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By: Dave Berry
Title: Colleges Continue to Change Course for Fall 2020
Sourced From: insights.collegeconfidential.com/will-colleges-open-this-fall
Published Date: Tue, 19 May 2020 13:22:55 +0000

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Why Would A College Say It Has Openings While I’m Stuck on the Waitlist?

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I am a high school senior who has always wanted to go to Rutgers, but they wait-listed me so I committed to Penn State. Today my mom sent me the NACAC list of schools with college openings and Rutgers New Brunswick is on the list. If they are saying they have openings, how can they still keep me on the waitlist? Should I contact them? Should I reapply? Is this list even genuine?


Yep, “The Dean” saw the listing, too, and it does appear that Rutgers has freshman vacancies on three campuses, including the main campus in New Brunswick. There is even financial aid and housing available. This annual NACAC roundup of colleges with openings is totally legit and a good way for students who don’t yet have college choices (or the choices they want) to consider new options.

It may seem a bit odd that you’re moldering on a waitlist and eager to enroll while the university is beating the bushes for additional applicants, although it’s possible that certain academic fields are already full, including the one that you selected. So to confirm this conjecture, I contacted the Rutgers admission office via their handy Live Chat to ask the same question that you did, and I got a speedy reply from Admissions Officer Zachory Huxford. He told me:

“There are a lot of factors that go into coming off of a waitlist, and available seats in a given school is one of them. The waitlist is reviewed on a rolling basis as seats become open in those schools.”

You should email your admission officer at Rutgers, explain that you saw on the NACAC list showing that Rutgers still has freshman vacancies, and proclaim your intention to enroll immediately if accepted off the waitlist. But, because admission officials are all swamped these days, I suggest that you copy your message to [email protected] as well so that it gets the fastest-possible review.

In addition, if you have an alternate choice of “school” within Rutgers besides the one you applied to, you can mention it in your message and formally add it to your application. (Be sure to include an explanation of why this second-fiddle school is of interest to you so that it doesn’t look like you will try to transfer out of it as soon as your duffel bags are unpacked in your dorm room!)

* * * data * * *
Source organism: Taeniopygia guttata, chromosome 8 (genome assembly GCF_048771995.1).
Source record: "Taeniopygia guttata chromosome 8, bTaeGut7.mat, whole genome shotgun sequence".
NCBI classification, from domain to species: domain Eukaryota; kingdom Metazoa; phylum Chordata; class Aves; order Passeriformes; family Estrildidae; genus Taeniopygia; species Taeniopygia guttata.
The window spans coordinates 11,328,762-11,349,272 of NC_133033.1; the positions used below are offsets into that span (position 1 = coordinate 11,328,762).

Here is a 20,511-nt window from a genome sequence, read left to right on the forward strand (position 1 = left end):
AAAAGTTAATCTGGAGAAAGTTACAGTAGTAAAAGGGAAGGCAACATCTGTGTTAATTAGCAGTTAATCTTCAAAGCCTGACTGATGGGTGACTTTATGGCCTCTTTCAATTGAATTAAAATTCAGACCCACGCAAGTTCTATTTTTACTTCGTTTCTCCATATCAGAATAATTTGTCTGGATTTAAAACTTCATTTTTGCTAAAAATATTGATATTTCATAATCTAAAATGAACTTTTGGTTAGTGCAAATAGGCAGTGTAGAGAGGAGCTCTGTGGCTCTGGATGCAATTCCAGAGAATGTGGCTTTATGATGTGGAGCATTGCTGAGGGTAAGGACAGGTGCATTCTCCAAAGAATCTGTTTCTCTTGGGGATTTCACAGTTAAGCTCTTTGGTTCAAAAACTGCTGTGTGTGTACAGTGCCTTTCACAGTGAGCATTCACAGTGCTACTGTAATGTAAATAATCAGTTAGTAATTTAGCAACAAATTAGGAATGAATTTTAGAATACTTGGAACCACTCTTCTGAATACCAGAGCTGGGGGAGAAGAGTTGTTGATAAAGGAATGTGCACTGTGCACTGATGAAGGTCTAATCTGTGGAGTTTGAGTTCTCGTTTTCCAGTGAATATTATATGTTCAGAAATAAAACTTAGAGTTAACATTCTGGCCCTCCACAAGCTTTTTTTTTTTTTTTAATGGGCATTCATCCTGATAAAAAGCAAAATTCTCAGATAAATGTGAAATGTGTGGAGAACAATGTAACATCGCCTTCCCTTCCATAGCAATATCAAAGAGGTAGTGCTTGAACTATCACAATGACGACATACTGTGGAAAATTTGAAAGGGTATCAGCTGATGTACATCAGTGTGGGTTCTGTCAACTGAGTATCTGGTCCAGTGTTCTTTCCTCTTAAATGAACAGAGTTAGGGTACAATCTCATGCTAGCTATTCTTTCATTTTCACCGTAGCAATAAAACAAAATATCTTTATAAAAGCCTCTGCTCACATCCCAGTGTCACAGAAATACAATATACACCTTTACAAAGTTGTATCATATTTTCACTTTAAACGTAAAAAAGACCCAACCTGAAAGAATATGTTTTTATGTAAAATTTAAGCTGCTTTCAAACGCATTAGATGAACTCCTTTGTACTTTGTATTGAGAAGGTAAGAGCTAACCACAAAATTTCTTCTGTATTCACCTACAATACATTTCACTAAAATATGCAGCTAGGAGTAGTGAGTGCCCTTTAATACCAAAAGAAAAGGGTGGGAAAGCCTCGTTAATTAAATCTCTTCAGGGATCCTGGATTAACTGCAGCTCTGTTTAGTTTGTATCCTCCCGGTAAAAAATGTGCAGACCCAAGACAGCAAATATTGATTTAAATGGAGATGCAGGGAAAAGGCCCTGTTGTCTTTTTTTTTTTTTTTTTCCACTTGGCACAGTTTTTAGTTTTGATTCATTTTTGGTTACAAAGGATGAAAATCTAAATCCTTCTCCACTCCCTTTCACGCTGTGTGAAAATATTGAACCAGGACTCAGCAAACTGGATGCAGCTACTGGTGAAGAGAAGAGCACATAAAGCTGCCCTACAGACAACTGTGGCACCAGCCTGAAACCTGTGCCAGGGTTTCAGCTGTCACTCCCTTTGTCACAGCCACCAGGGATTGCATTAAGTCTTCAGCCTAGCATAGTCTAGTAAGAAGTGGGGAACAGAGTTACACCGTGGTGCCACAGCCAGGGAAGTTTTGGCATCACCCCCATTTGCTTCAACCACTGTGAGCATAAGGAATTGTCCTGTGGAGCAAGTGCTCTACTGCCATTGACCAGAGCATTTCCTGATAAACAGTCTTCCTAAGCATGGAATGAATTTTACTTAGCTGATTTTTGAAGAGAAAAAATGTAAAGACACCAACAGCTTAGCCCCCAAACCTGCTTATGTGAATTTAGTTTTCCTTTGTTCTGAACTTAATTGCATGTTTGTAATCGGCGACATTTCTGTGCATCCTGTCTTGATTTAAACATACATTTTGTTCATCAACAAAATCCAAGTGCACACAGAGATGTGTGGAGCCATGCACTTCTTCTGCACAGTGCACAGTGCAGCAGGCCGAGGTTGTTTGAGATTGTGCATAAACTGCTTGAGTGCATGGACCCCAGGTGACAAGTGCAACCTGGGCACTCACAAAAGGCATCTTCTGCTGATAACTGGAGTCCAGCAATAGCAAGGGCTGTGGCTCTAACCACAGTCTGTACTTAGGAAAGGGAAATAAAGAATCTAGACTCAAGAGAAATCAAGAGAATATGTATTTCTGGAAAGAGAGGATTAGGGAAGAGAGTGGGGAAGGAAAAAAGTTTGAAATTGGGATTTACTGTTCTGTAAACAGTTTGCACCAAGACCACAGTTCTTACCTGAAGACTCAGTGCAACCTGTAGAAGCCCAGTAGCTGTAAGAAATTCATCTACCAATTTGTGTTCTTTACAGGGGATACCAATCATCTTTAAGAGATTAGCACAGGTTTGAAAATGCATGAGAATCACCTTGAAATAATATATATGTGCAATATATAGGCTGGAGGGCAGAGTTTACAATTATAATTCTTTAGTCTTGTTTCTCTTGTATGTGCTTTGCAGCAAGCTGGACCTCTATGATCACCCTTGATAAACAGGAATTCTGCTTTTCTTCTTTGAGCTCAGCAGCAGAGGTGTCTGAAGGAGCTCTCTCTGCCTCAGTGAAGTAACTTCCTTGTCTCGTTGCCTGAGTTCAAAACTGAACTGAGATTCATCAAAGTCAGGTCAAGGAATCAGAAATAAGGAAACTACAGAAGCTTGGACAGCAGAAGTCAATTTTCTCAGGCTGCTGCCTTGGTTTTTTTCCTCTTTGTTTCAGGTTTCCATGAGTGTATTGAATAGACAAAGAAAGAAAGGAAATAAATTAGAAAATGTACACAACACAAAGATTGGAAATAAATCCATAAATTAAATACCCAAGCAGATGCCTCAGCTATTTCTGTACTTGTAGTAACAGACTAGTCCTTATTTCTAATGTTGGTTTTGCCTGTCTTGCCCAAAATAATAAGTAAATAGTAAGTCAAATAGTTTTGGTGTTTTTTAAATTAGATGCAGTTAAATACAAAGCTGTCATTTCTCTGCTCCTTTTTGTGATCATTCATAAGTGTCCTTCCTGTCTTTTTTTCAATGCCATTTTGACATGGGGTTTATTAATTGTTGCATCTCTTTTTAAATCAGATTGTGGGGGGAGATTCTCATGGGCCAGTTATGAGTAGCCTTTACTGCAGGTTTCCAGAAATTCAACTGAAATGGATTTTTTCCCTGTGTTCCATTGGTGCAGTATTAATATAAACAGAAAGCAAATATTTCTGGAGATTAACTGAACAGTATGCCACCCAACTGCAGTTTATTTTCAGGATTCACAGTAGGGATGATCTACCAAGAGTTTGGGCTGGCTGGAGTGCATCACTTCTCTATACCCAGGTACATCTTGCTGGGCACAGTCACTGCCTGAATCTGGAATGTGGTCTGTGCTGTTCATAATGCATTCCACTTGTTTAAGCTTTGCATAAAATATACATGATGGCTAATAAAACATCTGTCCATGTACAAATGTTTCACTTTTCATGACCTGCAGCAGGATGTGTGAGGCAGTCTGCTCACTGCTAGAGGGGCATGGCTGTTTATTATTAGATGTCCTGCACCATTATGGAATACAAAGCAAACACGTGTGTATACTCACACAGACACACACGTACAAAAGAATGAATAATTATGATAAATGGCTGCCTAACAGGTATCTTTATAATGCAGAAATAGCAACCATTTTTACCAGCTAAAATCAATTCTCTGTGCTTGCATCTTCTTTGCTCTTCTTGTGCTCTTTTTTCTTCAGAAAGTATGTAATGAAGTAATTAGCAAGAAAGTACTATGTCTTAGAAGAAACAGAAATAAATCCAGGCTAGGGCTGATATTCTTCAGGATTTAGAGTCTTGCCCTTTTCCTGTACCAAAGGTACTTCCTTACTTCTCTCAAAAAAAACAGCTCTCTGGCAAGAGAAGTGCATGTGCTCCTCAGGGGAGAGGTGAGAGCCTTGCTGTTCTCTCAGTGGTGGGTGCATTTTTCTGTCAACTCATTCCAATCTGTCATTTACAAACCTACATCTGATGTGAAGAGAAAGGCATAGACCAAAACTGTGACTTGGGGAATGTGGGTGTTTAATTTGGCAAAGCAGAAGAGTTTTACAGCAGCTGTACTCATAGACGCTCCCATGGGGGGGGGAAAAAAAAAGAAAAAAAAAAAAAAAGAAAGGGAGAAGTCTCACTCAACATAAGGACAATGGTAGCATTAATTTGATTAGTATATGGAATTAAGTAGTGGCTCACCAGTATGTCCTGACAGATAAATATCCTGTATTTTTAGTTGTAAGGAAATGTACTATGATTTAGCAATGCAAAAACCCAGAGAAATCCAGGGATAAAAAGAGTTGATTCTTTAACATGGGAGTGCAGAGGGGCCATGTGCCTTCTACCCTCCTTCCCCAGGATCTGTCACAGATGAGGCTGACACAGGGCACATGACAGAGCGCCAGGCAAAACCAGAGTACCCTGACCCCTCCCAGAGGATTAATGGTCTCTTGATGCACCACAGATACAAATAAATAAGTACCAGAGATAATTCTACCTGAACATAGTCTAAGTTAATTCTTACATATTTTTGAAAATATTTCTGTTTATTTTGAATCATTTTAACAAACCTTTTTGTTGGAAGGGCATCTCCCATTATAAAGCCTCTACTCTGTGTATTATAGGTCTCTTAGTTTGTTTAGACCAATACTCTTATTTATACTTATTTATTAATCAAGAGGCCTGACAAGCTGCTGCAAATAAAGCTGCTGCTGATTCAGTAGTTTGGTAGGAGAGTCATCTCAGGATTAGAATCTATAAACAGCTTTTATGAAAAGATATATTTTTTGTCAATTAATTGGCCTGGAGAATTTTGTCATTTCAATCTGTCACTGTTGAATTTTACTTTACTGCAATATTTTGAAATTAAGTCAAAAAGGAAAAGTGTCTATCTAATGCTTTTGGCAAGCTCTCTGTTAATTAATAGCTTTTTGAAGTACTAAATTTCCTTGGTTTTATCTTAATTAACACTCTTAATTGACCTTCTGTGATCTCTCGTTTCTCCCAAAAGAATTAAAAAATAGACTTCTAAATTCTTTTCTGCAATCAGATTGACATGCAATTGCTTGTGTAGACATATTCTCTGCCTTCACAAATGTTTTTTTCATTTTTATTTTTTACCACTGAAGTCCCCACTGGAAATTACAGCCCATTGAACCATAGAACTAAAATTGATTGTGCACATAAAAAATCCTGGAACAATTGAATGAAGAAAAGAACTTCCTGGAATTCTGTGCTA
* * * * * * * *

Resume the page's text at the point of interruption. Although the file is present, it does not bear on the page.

Finally, regardless of what happens with Rutgers, congratulate yourself on already having a very enviable spot at Penn State. This crazy admission process so often ends in a “Meant to Be” way, even if it doesn’t seem like it at first.

About the Ask the Dean Column

Sally Rubenstone is a veteran of the college admissions process and is the co-author of three books covering admissions. She worked as a Smith College admission counselor for 15 years and has also served as an independent college counselor, in addition to working as a senior advisor at College Confidential since 2002. If you’d like to submit a question to The Dean, please email us at [email protected]

By: Sally Rubenstone
Title: Why Would A College Say It Has Openings While I’m Stuck on the Waitlist?
Sourced From: insights.collegeconfidential.com/college-openings-list-nacac
Published Date: Wed, 06 May 2020 11:23:29 +0000

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The Significance of Graduation

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Our local paper arrived this morning amid mid-40-degree temperatures, dark skies and a cold drizzle. Just another dreary lockdown day here in Pennsylvania. I was hoping for some good news as I scanned the front-page headlines. No such luck.

These disappointing words spelled out a nearby high school’s plight: “AASD seniors to have virtual ceremony.” Altoona Area School District has decided that seniors from Altoona Area High School will graduate online this year. While Blair County, in which AAHS is located, remains on lockdown, according to Governor Tom Wolf’s guidelines, school board members had to make a decision about graduation since time is growing short and COVID-19 restrictions remain in place.


The process for this virtual graduation is interesting, if not challenging. According to the Altoona Mirror‘s report: